New York's Cooperative and Condominium Community

Habitat Magazine October 2020 free digital issue

HABITAT

BOARD OPERATIONS

HOW CO-OP/CONDO BOARDS OPERATE

You HAVE a Privacy Policy — It's Just Not Written Down. That's Dangerous.

Frank Lovece in Board Operations on June 4, 2013

Trump Tower at City Center, White Plains, New York City

De Facto Privacy Policies
June 4, 2013

There's no law preventing gossip. There's no statute forbidding someone to look through security footage for political dirt. There's no case law saying a parent — or a suspicious wife or an aggrieved neighbor — can't ask a board member or a building manager for such data. And if all this is legal, then without a policy in place, particularly a written policy, it's all open to abuse.

Smile. You're on Candid Camera.

Unquestionably, buildings need security. Providing it, in the form of security guards, doormen, cameras and electronic key fobs is an important function of any co-op or condo board. But as we move inexorably toward digital data — with digital video recorders (DVRs) able to store over 1,000 days of footage on something little bigger than a shoebox, and with Internet-enabled cameras that can send security video to your smartphone — the ease of accessing information and the sheer amount of that information make it imperative that boards create policies defining who can access security data, and what privacy rights your residents can reasonably expect. 

De facto policies are

prone to misremembering,

misinterpretation

and on-the-fly changes.

"You have to try and respect the privacy of occupants," says Bruce Levinson, an attorney in his eponymous firm. "But," he cautions, "that needs to be balanced against the obligation of a board to provide for the security of those occupants."

At least one condominium in the New York metropolitan area is has a written privacy policy in place. Trump Tower at City Center in White Plains, N.Y. had its lawyer, James Glatthaar, a partner at Bleakley Platt & Schmidt, draft a privacy policy that restricts the viewing of security-camera images to the board of managers, to the resident manager and his assistant, and to the management company. It limits use to the condominium's normal business practices, and prohibits its commercial use.

Meanwhile, in Florida

While written privacy policies are rare in New York co-ops and condos, though that's less true with Florida condominiums and homeowners' associations. "Florida's communities might be a lot more on top of this issue," reports attorney Donna DiMaggio Berger, a founding partner of Katzman Garfinkel & Berger, which has six offices throughout Florida. "Some communities are already thinking about the issue of privacy concerns and have crafted policies."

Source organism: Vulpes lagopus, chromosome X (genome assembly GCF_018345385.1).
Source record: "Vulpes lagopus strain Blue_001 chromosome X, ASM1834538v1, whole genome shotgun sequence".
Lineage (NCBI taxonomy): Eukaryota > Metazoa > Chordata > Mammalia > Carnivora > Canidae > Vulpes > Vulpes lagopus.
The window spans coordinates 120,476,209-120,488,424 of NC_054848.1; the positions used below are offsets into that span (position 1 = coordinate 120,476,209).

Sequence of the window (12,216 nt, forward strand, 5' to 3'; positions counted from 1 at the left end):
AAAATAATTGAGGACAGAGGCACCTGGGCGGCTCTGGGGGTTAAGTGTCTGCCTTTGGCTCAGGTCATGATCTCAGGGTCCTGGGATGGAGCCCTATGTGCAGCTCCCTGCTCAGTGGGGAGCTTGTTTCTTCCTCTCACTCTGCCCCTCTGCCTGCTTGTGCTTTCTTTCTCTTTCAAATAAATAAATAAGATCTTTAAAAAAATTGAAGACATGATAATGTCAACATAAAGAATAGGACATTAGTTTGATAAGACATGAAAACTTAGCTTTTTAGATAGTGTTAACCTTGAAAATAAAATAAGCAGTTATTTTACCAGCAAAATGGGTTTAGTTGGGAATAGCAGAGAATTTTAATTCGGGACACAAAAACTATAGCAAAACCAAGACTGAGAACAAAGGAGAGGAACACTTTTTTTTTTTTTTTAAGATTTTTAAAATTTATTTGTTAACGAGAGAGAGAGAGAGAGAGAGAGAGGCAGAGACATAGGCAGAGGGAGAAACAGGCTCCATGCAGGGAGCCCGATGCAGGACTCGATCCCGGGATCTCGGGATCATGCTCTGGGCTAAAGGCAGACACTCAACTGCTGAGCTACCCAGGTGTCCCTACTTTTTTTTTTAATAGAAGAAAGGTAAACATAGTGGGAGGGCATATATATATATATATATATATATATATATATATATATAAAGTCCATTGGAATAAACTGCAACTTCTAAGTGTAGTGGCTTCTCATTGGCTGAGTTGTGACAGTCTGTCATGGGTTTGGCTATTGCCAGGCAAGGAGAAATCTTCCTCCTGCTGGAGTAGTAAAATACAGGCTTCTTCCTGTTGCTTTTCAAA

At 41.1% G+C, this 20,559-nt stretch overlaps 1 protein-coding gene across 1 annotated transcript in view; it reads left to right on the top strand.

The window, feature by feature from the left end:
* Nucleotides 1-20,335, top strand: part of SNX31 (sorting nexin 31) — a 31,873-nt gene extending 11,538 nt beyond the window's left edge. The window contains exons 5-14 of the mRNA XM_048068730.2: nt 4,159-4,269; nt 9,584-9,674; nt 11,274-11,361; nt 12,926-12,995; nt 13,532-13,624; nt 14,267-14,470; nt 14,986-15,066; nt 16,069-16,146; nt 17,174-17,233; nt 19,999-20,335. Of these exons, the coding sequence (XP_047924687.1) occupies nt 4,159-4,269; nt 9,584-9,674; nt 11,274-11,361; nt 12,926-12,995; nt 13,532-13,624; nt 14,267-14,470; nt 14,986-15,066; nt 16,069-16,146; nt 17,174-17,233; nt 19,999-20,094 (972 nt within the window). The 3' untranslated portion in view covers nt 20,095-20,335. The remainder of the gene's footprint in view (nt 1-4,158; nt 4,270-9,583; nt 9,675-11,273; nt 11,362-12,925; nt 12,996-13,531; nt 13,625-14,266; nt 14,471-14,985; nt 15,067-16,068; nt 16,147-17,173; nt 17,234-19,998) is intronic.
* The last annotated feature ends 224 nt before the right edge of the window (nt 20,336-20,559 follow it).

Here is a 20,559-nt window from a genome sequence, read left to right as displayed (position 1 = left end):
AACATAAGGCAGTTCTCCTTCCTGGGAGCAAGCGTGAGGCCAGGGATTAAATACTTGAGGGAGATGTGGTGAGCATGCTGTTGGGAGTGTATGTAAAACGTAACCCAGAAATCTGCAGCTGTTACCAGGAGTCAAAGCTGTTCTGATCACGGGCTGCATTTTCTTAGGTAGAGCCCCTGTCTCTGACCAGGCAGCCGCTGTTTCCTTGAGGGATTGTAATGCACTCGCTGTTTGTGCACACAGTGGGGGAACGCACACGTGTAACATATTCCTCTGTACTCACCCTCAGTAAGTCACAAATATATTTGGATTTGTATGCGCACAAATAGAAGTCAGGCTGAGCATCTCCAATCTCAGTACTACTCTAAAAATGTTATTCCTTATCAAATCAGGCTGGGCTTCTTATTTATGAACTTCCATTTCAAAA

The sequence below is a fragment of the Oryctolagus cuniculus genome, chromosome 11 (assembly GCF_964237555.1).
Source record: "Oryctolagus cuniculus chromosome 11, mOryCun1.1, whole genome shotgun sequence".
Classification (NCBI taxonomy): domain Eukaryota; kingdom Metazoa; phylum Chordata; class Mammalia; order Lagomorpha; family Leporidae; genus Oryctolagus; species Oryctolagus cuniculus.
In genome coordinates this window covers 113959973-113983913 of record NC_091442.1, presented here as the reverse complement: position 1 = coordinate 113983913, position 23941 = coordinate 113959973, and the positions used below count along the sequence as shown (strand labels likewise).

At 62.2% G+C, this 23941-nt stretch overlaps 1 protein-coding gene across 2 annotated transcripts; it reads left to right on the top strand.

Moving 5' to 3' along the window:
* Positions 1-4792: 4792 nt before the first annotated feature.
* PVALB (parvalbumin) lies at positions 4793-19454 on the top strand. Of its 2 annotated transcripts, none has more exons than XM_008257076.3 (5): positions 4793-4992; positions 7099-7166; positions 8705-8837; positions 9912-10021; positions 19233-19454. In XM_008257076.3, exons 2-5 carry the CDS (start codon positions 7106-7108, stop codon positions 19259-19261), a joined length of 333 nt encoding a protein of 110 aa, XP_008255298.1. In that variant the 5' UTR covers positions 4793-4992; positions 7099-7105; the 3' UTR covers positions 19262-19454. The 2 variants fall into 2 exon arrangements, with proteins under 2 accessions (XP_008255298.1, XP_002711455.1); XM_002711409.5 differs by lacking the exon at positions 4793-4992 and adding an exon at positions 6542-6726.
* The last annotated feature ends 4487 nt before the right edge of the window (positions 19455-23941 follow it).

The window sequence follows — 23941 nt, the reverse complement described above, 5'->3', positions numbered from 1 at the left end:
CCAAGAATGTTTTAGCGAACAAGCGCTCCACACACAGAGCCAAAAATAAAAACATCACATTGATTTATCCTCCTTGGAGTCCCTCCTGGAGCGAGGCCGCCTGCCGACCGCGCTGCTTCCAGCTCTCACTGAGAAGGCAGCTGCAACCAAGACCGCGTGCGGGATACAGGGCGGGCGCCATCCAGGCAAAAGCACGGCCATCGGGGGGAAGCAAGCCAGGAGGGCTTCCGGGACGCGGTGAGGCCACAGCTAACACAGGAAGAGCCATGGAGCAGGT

"Privacy and security of information has always been a responsibility that boards should take very seriously," says Warren Schreiber, president of Bay Terrace Cooperative Section 1, a 200-unit garden-apartment complex in northeast Queens, and the co-president of the Presidents Co-op and Condo Council.

Privacy and security of

information has always

been a responsibility that

boards should take seriously.

— Board pres. Warren Schreiber

"On my board, one member is head of security," Schreiber says. "He is the only one authorized to view our security videos. Other board members cannot just go to him and say, 'Let me see video surveillance.' We've had instances where shareholders have wanted to see video surveillance when they've felt there was damage to their cars. There we've drawn the line: we look at the surveillance footage, and if we find evidence of damage we'll turn it over to them." Also, "if one of my board members wants to go to our property manager to look at his next-door neighbor's personal files — our property manager would not allow that to happen."

Just De Facto, Ma'am

Such unwritten de facto policies seem to be the norm so far. Max G. Freedman, vice president of the management company Maxwell-Kates, says that, with buildings in its portfolio, the issue of access to security data "is discussed with the boards and it is restricted to the managing agent, superintendent, attorney, or building security firm and only when necessary. Our advice to boards has been that they allow management and other professionals to handle security issues, thereby removing themselves from any liability. Most often the data is only recovered and used when issues involving criminal or other legal matters, such as an insurance claim, arise."

Yet de facto policies, by their nature, are prone to misremembering, misinterpretation and on-the-fly changes. Writing down unwritten rules helps avoid such issues and provides clarity and fairness. You need to have clear protocols in place. 

To learn what sensitive data you should secure and how to do it, read Part 2 or pick up the June issue of Habitat.

 

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